Zip'Up: Lugar do outro: Julia Kater

21 April - 19 May 2012

Silver abyss


Abismos (Abysses). This was the title of the ‘work’ which became Lugar do Outro, the first solo exhibition of the Franco-Paulistana artist Julia Kater. The name is somewhat curious, given that landscapes dominate the set of works exhibited in the Zip’Up room (or else constructions that refer to the genre). But one piece, the video Tempo do Branco (Time of White), explains more about the ‘abyssal’ tone that was the catalyst for the artist's thinking behind the proto-title.

Tempo do Branco inverts the perspective of how we traditionally see landscape. Through a simple operation, what was before a blue/icy/grey sky, a secure backdrop, disintegrates and becomes an element of danger, like a bottomless pit (or with the ground quite some way down). The reference, a mountain range with peaks that could equally be in the Alps or any other range, becomes a mass of somewhat threatening, downward-pointing spikes (pointing down to what? In this sense, it relates to Vanderlei Lopes’ provocative piece Cathedral). Kater, literally, takes us off the ground. In her debut video, the artist gets the pitch just right in appealing to the risk factor, despite using only trivial resources.

The series Lugar do Outro, represented in this show through an isolated photograph and a diptych, conveys Kater's renowned ability to create photographic collages, in which she opts for a low fi key – the artist meticulously gathers sheets of cotton paper in layers marked by handmade incisions, dispensing with the use of commonplace post-production tools like Photoshop. The blue of the sky is designed not as something celebratory, but rather as a high-load element, destroying beautiful things, shifting and consuming what was apparently rigid and solid. The weight of the world. Diminutive and with dissolved curves, an undefined urban setting in the shape of a landscape is key to the composition, as it creates a reference, albeit fragile and remnant.

“[...] How and why does a work of art offer us questions and challenges, gifts and debts, glimpses and frustrations. [...] Through art, our dreams and our visions, our ghosts and our desires are transformed from within and metamorphosise into conditions to take in and absorb the works. This has always been necessary, and is especially so in these globalised times of the fleeting look and the fugitive image, of the weight of the words and the clash of rigmaroles, of these opiates of the masses and aimless drifting of mankind. Artists open our eyes and force us to reflect. Photographers even more so.” (1)

In these days of technological blah blah blah and shameless odes to ‘visionary’ businessmen of novelty machines, the density of Kater’s work gains an almost political character. And she stands out even more from her peers by emphasising the influence of cinema, literature and psychoanalysis on the artistic process; fields which should not clash, but rather coexist harmoniously. “Breton associated psychoanalysis, photography and literature, asserting that automatic writing was a true photography of our thoughts” (2). Thus, the artist can echo in her visual production characteristics of Antonioni and Lacan, Bergman and Jung, Sebald and Angelopoulos.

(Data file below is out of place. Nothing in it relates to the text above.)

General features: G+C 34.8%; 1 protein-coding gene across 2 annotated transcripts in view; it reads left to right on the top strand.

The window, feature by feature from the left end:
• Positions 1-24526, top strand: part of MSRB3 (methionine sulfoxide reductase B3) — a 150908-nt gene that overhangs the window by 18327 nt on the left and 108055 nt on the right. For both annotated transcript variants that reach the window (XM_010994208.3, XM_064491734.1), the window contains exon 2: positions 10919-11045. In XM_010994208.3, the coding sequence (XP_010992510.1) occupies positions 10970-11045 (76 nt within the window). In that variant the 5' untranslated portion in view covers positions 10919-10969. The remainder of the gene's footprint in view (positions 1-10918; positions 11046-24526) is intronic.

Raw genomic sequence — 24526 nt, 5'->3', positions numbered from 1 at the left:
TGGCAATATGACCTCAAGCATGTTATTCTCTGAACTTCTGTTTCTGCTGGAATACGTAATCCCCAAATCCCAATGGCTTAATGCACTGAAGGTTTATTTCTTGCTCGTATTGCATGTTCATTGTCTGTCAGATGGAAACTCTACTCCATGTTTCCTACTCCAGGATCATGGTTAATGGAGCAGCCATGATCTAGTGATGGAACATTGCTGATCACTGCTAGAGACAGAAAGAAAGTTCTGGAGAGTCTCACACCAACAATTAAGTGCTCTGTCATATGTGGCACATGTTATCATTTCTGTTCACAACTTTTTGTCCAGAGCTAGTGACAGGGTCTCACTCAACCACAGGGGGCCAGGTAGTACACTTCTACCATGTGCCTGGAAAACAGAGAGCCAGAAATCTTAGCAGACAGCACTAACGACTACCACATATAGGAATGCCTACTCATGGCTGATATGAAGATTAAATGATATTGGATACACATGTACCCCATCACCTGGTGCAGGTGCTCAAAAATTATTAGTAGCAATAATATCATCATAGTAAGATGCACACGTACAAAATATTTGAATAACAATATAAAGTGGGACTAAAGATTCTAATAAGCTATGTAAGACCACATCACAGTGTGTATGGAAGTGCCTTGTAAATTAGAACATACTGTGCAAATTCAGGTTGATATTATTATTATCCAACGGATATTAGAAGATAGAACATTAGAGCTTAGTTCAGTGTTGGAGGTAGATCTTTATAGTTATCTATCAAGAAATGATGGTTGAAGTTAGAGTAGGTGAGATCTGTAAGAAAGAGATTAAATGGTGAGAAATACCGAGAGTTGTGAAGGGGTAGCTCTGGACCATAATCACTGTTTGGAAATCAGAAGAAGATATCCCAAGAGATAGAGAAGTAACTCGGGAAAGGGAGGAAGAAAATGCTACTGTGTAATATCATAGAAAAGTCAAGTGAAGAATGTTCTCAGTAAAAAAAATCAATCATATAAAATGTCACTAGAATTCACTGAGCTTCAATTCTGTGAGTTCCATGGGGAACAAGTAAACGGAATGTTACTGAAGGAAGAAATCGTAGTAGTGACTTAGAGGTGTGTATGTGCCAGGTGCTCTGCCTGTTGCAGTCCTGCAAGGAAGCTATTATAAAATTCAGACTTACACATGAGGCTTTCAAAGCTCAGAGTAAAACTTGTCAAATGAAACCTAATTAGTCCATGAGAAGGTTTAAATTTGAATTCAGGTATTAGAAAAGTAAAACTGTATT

“Therefore, however different they may have been to each other, the great pioneers of modern cinema, from Rosselini to Godard, Bresson to Resnais, Tati to Antonioni, Welles to Bergman, are the ones whose art makes a radical break from the theatrical-propagandistic model, which, on the contrary, is omnipresent in classical cinema. They all share the feeling that they no longer really have any relationship with the same bodies as before. Before the [extermination] camps, before Hiroshima. And this is irreversible.

What is the setting for modern cinema, bearing in mind we are now dealing, in black humour, with a 'new man', with the survivors of post-industrial societies? With a body that has lost the basis of its weight, whose weak, faded x-ray is screened by a new-born television?” (3), wonders the film critic Serge Daney.

Time slips by slowly, not allowing us to easily seize it, as suggested by the dry point on the untitled photographic collage, in a grey/icy tone, arranged on the walls of the exhibition room, and by Kater’s other works, like the remarkable Juillet. They also demonstrate a palette shift (the link with painting is one of the triumphs of this artwork) to more neutral tones. “If we are sick with Eros, Antonioni said, it is because Eros is himself sick; and he is sick not just because he is old and worn out in his content, but because he is caught in the pure form of a time which is torn between an already determined past and a dead-end future.” (4)

Kater's plastic multiplicity is striking in Lugar do Outro. The photographic collages also bring traits of painting, drawing, engraving and three-dimensional work. “These latest works have more volume. They show a body made through its absence or remains, behind those layers” (5), the artist declares to critic Bruno Moreschi.

Julia Kater’s work, therefore, brings us into abyssal spaces, to self-knowledge, to fragmented and unstable movements, in an ongoing search that offers us more disquiet than defined and established results.

Mario Gioia


(1) SOULAGES, François. Estética da Fotografia – Perda e Permanência. São Paulo, Senac SP, 2010, p. 350 and 351

(2) SOULAGES, François. Idem, p. 226

(3) DANEY, Serge. A Rampa. São Paulo, Cosac Naify, 2007, p. 231

(4) DELEUZE, Gilles. A Imagem-Tempo. São Paulo, Brasiliense, 2009, p. 35

(5) MORESCHI, Bruno (org.). Um de Três – Carla Chaim, Julia Kater, Marcia de Moraes. São Paulo, Funarte, 2011, p. 40